Sometimes, the inventory may disappear off the shelves and cannot be matched to any of the other causes of inventory shrinkage. Unknown causes represent a significant percentage of total inventory shrinkage. A company should have an allowance for such a thing as well, especially in large organizations.

  • Natural or Accidental Damage

Sub-standard storage areas and unskilled workers make the company take a hit due to inventory shrinkage. Natural calamities can ruin stocks. Even a normal roof leak can cause severe damage to the inventory. If water-logged goods are there it gets damaged due to improper maintenance of the warehouse. Apart from these human errors, natural calamities like violent storms can destroy the whole warehouse. Again, the chance of goods getting damages arises while the shipping process, or from movement inside the storage area. Insects, rodents can be another cause of infesting perishable goods, thus proper sanitation is important. So skilled and specialists are essential for every job in the warehouse to reduce shrinkage due to handling goods improperly.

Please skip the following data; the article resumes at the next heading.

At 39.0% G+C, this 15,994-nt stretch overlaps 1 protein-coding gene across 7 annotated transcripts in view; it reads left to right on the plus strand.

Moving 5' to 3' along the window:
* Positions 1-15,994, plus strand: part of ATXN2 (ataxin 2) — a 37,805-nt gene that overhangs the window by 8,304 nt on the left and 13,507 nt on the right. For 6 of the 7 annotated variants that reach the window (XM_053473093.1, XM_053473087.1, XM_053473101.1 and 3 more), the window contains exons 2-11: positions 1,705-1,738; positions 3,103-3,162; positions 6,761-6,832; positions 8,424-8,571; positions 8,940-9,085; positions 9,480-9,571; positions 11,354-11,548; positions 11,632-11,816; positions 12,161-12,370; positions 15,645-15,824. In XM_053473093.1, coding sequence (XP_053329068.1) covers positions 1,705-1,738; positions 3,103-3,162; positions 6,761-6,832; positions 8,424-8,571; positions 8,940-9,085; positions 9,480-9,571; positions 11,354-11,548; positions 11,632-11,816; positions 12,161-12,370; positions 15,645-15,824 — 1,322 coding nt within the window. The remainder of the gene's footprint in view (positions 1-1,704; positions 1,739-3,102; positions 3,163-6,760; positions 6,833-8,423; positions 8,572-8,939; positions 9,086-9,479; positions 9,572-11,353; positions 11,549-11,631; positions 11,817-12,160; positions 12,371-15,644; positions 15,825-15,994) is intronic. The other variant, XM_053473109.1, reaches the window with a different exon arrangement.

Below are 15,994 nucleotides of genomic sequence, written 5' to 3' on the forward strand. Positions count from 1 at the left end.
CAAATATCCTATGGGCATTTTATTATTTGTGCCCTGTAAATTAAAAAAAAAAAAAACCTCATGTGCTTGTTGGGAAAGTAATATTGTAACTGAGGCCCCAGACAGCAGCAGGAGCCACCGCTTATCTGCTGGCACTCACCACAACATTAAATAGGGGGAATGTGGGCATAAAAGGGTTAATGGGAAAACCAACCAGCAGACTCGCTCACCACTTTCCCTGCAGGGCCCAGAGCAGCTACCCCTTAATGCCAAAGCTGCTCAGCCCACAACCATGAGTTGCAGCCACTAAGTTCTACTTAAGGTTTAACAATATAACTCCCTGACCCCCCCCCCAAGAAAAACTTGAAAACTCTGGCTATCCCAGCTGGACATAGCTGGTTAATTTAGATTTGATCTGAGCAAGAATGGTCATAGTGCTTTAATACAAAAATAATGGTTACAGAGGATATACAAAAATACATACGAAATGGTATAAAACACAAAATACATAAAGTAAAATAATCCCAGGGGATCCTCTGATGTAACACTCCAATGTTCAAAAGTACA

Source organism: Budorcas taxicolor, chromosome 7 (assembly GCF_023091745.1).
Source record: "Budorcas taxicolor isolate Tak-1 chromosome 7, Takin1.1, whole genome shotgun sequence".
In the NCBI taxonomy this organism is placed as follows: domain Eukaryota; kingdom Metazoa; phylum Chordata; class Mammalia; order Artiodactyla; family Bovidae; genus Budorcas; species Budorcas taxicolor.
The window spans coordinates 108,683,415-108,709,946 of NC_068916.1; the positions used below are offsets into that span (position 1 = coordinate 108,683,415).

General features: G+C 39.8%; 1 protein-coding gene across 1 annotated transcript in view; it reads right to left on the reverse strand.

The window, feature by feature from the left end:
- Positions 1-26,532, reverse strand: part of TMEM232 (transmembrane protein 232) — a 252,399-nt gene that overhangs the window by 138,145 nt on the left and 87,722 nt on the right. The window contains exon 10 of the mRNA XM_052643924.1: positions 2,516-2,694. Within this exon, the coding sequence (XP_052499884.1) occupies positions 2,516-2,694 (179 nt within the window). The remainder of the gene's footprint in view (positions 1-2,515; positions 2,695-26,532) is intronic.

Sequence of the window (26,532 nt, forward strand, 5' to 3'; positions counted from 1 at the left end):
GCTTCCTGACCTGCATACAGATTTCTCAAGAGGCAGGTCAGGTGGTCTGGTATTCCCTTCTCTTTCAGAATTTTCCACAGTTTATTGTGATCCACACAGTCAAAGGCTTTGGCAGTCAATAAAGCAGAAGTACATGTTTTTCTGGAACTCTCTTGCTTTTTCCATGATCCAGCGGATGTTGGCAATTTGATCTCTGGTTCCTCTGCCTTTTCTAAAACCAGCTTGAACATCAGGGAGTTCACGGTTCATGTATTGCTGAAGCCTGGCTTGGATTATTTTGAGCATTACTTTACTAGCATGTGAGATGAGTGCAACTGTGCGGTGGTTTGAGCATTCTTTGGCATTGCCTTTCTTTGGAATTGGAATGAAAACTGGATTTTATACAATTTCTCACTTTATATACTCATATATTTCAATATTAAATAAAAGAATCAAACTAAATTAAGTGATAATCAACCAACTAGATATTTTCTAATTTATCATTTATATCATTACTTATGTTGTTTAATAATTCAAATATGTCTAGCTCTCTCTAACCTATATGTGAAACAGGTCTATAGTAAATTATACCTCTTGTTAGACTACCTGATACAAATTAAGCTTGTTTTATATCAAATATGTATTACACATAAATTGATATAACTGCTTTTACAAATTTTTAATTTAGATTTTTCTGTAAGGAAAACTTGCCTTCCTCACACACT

How to Prevent Inventory Shrinkage?

  • Cross Check System

The first thing any organization does is to implement multiple layers of quality checks and verification. Assign more than one employee to important assignments such as signing invoices, recording stock, and accepting stock. The second person ensures that any crucial details are not missed out on or any inaccuracy is there. It also helps eliminate fraud.

  • Employee Verification

While hiring a new employee do a proper background verification to understand the past. It helps you understand if the employee had any past record of stealing etc. You can understand the general conduct and behavior of the employee. If a potential employee has a long history of improper conduct, the company should drop them. The hired employees should be properly trained to handle inventory appropriately and carry out stock-taking.

  • Upgrade to Cloud-Based Inventory Management

When you upgrade your inventory management from paperwork to cloud-based system, you get every data within a smart dashboard that has access to all your inventory movements. Purchase orders, inventory report will give access to all the stakeholders in the organization with a centralized database. You can manage the supplier side, review, and monitor the stock list from the headquarters to eliminate any discrepancies. It also eliminates human errors with barcoding. It will track the location of the inventory from the point of origin to the point of sale and produce logs for all the users that logged into the system.

  • Regular Audit